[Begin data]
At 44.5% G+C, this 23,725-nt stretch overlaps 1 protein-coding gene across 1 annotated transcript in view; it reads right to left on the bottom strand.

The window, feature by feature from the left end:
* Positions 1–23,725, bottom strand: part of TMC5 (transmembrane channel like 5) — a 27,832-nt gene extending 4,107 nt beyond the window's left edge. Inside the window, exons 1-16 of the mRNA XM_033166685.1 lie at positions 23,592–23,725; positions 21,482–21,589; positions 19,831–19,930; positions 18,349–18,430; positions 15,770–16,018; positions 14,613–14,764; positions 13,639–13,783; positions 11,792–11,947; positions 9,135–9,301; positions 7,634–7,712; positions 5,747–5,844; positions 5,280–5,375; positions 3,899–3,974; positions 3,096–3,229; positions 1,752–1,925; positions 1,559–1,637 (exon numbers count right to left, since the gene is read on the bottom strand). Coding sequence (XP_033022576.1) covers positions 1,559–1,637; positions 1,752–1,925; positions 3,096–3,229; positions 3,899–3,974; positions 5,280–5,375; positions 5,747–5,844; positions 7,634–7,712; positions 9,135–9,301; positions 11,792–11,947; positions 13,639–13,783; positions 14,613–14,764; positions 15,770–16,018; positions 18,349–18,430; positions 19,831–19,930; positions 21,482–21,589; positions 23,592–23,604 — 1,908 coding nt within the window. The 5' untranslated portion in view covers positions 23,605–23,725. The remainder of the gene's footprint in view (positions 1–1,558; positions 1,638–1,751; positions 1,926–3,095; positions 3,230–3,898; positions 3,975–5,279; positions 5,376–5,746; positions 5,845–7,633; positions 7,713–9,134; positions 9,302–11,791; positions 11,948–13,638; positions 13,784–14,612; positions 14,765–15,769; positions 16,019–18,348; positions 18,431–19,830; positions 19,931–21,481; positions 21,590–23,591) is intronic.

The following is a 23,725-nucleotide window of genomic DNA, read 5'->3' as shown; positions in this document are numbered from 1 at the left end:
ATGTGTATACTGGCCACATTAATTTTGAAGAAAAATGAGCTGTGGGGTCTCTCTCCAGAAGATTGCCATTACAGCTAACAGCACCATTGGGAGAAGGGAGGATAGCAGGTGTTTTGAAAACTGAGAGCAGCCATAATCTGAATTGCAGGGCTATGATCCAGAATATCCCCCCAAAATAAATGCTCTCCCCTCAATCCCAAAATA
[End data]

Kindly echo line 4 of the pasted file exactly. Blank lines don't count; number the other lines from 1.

The following is a 23,725-nucleotide window of genomic DNA, read 5'->3' as shown; positions in this document are numbered from 1 at the left end: